Yellow taxis driving through the busy intersection of 5th Avenue and 23rd Street in New York City, USA

Things to do in  New York City

Save the sleeping for another town

Nearly 9 million people call New York City home, and you could spend a lifetime getting to know this much-mythologized American city. When visiting, it’s hard to pick between top-notch museums like the Metropolitan Museum of Art and MoMA, green spaces like Central Park and the High Line, major landmarks like the Statue of Liberty and Empire State Building, and boroughs like Manhattan and Brooklyn. The only solution when planning things to do in New York City? Make peace with never seeing it all in one trip.

Top 15 attractions in New York City

Statue of Liberty

Guarding the entrance to New York Harbor on Liberty Island, the 305-foot-tall (93-meter-tall) Statue of Liberty came to the United States as a gift from France to commemorate the 100th anniversary of the signing of the Declaration of Independence. Lady Liberty holding her torch has been a symbol of democracy and hope for NYC and the US ever since.More

Empire State Building

The world's tallest building from 1931 to 1977, the Empire State Building is topped with a stepped Art Deco pinnacle that's floodlit at night and boasts holiday and commemorative colors throughout the year. After admiring the mosaics in the Art Deco lobby, take an elevator ride to the 86th or 102nd floor and get ready to drink in astounding 360-degree views from this iconic skyscraper observatory.More

Ellis Island

As the gateway for over 12 million immigrants to the United States, New York City’s Ellis Island was America’s busiest immigrant inspection station for more than 60 years. Today, the island’s restored main building houses the Ellis Island Immigration Museum, which honors the US’s immigrant heritage, chronicles the island’s role in immigration history, and gives voice to the immigrants themselves.More

Central Park

The heart and soul of Manhattan, Central Park is 843 acres (341 hectares) of green space featuring running paths, a boating lake, ponds, a zoo, fountains, statues, gardens, and a skating rink. New Yorkers and visitors alike have gathered at this National Historic Landmark year-round since 1857 to enjoy a respite from Manhattan’s concrete jungle.More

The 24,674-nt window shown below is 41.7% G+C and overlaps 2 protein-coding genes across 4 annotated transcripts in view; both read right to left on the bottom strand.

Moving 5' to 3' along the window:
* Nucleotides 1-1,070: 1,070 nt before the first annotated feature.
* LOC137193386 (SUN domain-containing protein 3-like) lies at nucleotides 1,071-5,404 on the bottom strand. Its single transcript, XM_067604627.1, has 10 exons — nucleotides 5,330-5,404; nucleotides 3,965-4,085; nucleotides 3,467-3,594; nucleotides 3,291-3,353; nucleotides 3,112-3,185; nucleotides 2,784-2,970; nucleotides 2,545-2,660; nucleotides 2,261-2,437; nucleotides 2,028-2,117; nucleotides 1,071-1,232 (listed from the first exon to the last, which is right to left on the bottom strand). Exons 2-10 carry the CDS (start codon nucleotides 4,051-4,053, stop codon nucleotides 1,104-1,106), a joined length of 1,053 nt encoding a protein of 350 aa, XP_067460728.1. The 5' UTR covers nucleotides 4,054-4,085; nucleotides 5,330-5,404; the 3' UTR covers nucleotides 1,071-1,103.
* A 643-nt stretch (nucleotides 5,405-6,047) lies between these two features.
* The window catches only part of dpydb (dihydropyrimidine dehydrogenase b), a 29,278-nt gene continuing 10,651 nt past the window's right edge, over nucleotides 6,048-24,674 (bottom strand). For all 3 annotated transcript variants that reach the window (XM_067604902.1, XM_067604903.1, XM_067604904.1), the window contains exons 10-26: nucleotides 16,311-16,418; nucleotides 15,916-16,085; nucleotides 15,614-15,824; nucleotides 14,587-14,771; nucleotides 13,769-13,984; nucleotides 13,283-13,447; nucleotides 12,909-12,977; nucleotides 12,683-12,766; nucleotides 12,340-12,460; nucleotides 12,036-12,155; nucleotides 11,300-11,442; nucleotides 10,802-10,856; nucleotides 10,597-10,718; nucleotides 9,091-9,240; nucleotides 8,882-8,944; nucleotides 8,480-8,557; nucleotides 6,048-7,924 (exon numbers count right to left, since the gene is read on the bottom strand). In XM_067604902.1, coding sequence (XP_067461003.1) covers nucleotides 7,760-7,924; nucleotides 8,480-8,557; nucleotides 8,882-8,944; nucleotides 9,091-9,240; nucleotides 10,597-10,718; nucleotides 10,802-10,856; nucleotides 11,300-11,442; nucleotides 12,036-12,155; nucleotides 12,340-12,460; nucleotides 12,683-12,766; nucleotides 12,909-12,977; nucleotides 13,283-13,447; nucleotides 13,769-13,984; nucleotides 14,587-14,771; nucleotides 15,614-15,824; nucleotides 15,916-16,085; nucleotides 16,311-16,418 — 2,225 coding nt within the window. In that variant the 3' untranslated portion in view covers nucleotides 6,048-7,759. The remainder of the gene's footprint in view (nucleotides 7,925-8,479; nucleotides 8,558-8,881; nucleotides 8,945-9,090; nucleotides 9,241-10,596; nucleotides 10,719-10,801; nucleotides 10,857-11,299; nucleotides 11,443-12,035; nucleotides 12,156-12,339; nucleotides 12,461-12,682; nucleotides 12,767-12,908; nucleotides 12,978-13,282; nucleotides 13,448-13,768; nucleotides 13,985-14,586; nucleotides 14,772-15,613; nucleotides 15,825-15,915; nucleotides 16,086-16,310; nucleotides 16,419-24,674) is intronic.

National September 11 Memorial & Museum

The National September 11 Memorial & Museum in New York City stands as a place of remembrance and a somber tribute to those killed in the 9/11 terrorist attacks. Reopened 10 years after the 2001 attacks, the 8-acre (3.2-hectare) plaza—built on the World Trade Center site—features two massive square reflecting pools whose waterfalls cascade down into the footprints of the former Twin Towers. The surrounding plaza is a peaceful and moving green space, while the museum, set beneath the plaza, lends a deeper understanding to the impact of that day. You’ll undoubtedly leave with a heavy heart.More

Flatiron Building

Both an architectural marvel and one of New York’s most recognizable landmarks, the Flatiron Building has been a city icon since its debut in 1902. Named for its uncommonly thin, triangular shape, the building was designed by architect Daniel Burnham and is a National Historic Landmark. It is not currently open to the public.More

The Dakota Apartments

One of Manhattan’s most storied—and macabre—buildings, the Dakota has pride of place on Central Park West. The architectural icon of the Upper West Side was a stand-in for the fictional Bramford in the horror film Rosemary’s Baby; it’s also where John Lennon was shot in 1980.More

Brooklyn Bridge

Extending for 1.3 miles (2 kilometers) across New York City’s East River, this 19th-century bridge sees constant foot, bike, and car traffic thanks to commuters and sightseers alike. After a construction beset by tragedies—at least 20 people died during the building process—this steel-wire suspension bridge, then the world’s largest, finally opened to the public in 1883. Today crossing the Brooklyn Bridge is an essential New York experience. Visitors come in droves to admire the bridge’s dramatic neo-Gothic towers and the stellar views of Lower Manhattan and the Brooklyn waterfront.More

Madison Square Park

Madison Square Park is a bustling, leafy square that's packed with benches and tucked into New York's Flatiron District. Offices, trendy restaurants, and an architectural landmark—the Flatiron Building—surround Madison Square, situated at Broadway at 23rd Street. Stop for a rest in the park on a busy day exploring Manhattan.More

New York Harbor